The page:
what do you know about service animals- that help the disabled?
- 1 decade agoFavorite Answer
Service animals, usually dogs, are trained to help specific individuals cope with disabilities. Some of them are trained by organizations like the Lions or Paws with a Cause. Others are trained by their owners.
Most people are familiar with guide dogs for blind people. Dogs are starting to provide services in a number of other areas. My hearing dog tells me about sounds like the doorbell, the phone (text telephone), the smoke detector, the kettle whistling, traffic approaching from behind when we are walking, and people coming up behind me and talking. Medic alert dogs warn their partners if their blood sugar is too high or too low, or if they are about to suffer a seizure. Mobility assistance dogs have harnesses with special grips that their partners hold to help maintain their balance. They also pull wheelchairs, open doors, push "walk" buttons on stop lights, retrieve items from cupboards, and even take clothes out of the drier.
Many countries have laws that allow a service animal to go wherever its human partner can go, but the laws vary from one country to another. The Americans with Disabilities Act, for example, allows a service dog to go anywhere if the owner says the dog is a service dog. No proof is necessary. In Ontario, Canada, however, someone with an invisible disability must produce a letter from a doctor if restaurant staff ask for it, and a service dog must be certified by a recognized service animal training organization before it is allowed on a plane. It is difficult for people who train their own dogs to get them certified because most dog training organizations will not test animals they did not train.
Dogs are also being used for therapy. Some people recover more quickly if they have the opportunity to pet a dog. Children's hospitals and senior's homes have found therapy dogs helpful. Because of the nature of their work, therapy dogs are not considered service dogs and do not have the right to enter stores and restaurants.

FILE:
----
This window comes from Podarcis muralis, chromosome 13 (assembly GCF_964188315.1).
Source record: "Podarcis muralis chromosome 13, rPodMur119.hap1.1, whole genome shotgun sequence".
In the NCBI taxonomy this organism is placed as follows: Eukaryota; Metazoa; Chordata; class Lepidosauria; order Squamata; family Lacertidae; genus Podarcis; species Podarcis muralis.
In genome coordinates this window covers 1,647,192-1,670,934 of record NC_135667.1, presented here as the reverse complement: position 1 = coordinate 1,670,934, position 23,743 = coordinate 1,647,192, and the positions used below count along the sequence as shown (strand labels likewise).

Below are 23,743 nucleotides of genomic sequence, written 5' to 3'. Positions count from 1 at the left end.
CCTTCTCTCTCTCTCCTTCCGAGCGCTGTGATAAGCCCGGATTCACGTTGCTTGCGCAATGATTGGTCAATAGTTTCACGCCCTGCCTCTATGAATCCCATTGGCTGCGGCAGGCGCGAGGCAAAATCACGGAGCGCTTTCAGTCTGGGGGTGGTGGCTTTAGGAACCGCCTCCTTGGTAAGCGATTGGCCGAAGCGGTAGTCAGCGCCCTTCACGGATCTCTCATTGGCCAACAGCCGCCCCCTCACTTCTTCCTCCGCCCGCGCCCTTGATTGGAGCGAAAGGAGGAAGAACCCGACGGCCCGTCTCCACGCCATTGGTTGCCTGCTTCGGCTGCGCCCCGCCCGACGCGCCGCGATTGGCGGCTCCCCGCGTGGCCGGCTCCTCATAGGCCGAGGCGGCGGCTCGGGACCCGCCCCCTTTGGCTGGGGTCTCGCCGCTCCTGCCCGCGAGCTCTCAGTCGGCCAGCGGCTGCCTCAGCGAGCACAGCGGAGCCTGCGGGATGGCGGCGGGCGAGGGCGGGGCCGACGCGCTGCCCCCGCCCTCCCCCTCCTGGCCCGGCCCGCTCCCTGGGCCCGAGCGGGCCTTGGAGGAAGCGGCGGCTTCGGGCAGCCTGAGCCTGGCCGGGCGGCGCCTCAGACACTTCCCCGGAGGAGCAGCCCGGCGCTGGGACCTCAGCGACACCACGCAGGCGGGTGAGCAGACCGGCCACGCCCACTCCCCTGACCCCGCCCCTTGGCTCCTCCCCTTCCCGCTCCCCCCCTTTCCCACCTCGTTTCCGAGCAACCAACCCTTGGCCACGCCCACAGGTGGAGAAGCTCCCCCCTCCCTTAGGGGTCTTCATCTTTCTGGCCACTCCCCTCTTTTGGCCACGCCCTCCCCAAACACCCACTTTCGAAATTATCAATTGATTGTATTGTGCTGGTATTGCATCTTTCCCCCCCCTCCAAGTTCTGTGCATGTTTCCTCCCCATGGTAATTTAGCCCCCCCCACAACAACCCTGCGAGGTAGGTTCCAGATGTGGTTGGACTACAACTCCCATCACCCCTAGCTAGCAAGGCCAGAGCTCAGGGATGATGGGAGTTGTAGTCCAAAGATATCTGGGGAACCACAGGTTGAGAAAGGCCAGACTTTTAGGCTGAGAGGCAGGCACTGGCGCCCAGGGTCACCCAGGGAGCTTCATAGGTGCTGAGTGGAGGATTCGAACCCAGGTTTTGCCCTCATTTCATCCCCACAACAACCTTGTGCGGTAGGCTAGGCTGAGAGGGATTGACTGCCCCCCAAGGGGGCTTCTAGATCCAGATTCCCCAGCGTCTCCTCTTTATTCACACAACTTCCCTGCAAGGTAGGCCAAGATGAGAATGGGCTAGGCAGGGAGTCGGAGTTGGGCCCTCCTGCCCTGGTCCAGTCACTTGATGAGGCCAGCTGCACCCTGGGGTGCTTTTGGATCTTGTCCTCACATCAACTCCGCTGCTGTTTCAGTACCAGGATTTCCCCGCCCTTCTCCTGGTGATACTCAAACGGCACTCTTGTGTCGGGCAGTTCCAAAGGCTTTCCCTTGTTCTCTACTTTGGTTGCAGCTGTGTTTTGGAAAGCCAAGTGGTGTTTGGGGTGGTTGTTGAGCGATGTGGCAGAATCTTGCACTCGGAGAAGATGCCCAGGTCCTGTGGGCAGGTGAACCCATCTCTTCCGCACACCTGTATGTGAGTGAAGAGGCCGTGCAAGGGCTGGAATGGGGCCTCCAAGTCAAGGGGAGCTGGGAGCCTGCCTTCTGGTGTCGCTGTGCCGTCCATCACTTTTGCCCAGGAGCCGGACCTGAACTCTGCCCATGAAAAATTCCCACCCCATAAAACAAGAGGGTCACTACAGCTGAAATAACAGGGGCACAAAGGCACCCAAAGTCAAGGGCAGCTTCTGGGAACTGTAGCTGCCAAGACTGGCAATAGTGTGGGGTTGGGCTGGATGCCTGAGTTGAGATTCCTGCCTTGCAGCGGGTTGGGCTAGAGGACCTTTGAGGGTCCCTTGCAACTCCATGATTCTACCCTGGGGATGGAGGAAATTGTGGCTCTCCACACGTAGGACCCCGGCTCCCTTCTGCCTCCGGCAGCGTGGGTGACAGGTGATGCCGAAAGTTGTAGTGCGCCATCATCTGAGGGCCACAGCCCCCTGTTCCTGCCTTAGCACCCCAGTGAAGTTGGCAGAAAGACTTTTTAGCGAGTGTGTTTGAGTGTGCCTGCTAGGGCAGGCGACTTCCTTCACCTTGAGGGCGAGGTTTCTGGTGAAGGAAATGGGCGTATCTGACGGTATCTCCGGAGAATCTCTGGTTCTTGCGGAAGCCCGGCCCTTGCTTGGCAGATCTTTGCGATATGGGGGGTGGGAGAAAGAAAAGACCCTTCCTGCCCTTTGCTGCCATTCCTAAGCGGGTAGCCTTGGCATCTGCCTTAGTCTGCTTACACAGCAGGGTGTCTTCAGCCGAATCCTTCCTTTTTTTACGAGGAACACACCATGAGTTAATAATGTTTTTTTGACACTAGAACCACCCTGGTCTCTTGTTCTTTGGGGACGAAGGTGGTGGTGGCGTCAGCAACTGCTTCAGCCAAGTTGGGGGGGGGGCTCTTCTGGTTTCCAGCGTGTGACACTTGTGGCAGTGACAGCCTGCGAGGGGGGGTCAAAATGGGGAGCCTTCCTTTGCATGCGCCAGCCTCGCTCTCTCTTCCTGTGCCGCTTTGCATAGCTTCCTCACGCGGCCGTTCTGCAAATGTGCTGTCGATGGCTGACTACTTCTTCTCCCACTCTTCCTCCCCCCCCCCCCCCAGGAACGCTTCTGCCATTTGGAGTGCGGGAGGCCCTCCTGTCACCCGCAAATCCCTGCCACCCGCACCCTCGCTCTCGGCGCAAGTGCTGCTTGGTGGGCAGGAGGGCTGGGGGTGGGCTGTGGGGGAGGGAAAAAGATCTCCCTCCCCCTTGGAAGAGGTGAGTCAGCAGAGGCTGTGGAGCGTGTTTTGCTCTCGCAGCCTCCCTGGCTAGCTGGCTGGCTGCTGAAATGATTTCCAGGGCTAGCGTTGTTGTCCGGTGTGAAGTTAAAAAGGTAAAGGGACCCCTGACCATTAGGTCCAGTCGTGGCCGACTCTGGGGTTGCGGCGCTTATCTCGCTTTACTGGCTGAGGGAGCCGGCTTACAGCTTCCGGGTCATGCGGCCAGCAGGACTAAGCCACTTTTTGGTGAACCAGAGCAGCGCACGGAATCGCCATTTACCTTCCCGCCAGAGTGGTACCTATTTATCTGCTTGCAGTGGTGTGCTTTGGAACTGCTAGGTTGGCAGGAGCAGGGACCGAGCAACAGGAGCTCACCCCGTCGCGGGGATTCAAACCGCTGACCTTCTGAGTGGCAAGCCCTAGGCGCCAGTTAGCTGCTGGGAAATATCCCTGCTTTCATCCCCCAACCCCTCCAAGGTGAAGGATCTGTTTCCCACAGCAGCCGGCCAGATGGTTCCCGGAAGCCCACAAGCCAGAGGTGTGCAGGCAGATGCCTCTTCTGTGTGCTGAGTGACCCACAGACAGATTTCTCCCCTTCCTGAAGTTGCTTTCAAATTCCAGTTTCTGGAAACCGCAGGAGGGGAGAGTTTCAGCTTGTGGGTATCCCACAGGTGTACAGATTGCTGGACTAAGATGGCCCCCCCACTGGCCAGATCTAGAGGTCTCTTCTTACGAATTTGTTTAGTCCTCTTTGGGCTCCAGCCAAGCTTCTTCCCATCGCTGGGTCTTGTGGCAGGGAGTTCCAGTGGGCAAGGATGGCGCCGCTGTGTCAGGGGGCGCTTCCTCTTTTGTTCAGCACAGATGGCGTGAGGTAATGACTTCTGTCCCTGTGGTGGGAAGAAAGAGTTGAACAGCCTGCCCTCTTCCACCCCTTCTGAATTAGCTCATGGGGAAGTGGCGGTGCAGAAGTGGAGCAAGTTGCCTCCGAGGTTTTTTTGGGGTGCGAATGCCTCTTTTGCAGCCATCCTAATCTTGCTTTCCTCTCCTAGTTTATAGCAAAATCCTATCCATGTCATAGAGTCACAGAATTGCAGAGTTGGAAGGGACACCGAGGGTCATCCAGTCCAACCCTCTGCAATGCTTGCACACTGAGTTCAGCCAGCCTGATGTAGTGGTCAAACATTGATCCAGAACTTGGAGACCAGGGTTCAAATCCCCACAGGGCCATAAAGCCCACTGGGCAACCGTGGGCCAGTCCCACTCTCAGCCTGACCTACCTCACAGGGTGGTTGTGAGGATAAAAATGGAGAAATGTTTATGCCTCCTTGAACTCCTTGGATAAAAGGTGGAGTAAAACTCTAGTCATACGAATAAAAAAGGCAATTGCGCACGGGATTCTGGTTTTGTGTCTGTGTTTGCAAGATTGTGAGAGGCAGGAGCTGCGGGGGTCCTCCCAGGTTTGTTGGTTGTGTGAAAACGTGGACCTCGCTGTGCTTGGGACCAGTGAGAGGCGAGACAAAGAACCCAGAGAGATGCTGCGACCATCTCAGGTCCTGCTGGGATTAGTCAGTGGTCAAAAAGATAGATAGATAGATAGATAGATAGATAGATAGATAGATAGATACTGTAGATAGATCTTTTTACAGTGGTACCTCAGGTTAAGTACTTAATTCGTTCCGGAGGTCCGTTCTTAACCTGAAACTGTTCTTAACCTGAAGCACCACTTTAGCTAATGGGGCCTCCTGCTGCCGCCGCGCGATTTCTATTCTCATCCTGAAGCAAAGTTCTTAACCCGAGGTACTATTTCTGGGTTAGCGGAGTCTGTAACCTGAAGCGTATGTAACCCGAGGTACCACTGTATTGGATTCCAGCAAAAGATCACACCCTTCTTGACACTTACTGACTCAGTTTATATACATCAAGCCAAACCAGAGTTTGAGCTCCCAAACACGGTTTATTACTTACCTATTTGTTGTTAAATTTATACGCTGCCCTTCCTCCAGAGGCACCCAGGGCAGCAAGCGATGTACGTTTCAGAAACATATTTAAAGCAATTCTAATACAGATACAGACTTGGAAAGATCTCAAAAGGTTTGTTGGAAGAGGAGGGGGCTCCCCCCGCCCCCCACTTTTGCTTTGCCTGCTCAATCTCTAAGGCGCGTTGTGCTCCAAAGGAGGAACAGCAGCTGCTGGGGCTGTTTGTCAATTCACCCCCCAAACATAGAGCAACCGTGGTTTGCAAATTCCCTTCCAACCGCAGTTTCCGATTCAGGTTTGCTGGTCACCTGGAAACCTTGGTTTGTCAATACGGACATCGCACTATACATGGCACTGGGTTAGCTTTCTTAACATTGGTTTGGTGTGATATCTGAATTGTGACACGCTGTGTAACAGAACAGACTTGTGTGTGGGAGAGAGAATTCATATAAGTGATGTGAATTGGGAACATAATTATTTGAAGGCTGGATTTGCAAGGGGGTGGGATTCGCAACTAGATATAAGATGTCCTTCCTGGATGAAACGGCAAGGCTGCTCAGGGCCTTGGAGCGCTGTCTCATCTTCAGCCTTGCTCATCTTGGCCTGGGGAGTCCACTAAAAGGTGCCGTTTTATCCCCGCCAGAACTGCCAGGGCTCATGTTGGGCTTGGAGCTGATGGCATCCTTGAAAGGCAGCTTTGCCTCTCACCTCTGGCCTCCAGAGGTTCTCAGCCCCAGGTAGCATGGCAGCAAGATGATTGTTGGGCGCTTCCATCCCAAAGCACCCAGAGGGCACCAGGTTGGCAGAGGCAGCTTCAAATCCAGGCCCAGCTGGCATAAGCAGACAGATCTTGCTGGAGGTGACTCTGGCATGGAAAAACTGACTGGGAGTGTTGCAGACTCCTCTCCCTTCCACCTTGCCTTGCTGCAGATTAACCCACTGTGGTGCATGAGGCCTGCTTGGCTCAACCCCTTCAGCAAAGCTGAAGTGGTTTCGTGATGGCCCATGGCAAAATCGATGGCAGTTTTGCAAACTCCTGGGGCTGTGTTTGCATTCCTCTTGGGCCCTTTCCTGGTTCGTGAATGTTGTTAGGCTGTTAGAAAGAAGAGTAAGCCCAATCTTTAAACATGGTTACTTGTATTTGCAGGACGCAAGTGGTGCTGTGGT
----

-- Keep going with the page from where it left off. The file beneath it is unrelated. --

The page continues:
- Lizzy-tishLv 61 decade ago
Most guide dog services are funded by the Lions Club International. Training of a guide dog is a long process, from socializing puppies to finding the right puppy to go onto further training. Not all dogs have the temperment to be a guide dog or a service animal for those who have epilepsy, hearing dogs, dogs who help the physically disabled.
Most service dogs/guide dogs are either German Shepherds, retrievers ( Golds , Blacks and Browns) or cross breeds like the Labradoodle.
Training costs run about 40,000-50,000 per animal.
There are many good schools for guide dogs across the US and Canada and the dogs are matched with their owners for temperment etc.
- jobeesLv 61 decade ago
there are many types
guide dogs for the blind
hearing dogs for the deaf, that tell the owner when the door is buzzing, etc
Dogs for the mentally ill. Remind them to take medicines
Stop them repeating washing hands.
Assistan dogs for people who can't use their hands to well.
They can pick thing up. call and bark in the phone for help.
- DCFNLv 41 decade ago
There are service dogs that help blind persons, deaf persons, and mentally ill persons.
There are monkeys that help people who have lost the use of one or more of their limbs.
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- Anonymous1 decade ago
I could write a 20 page paper. Could you be more specific?
Do you want to know about training?
Laws about where they can go?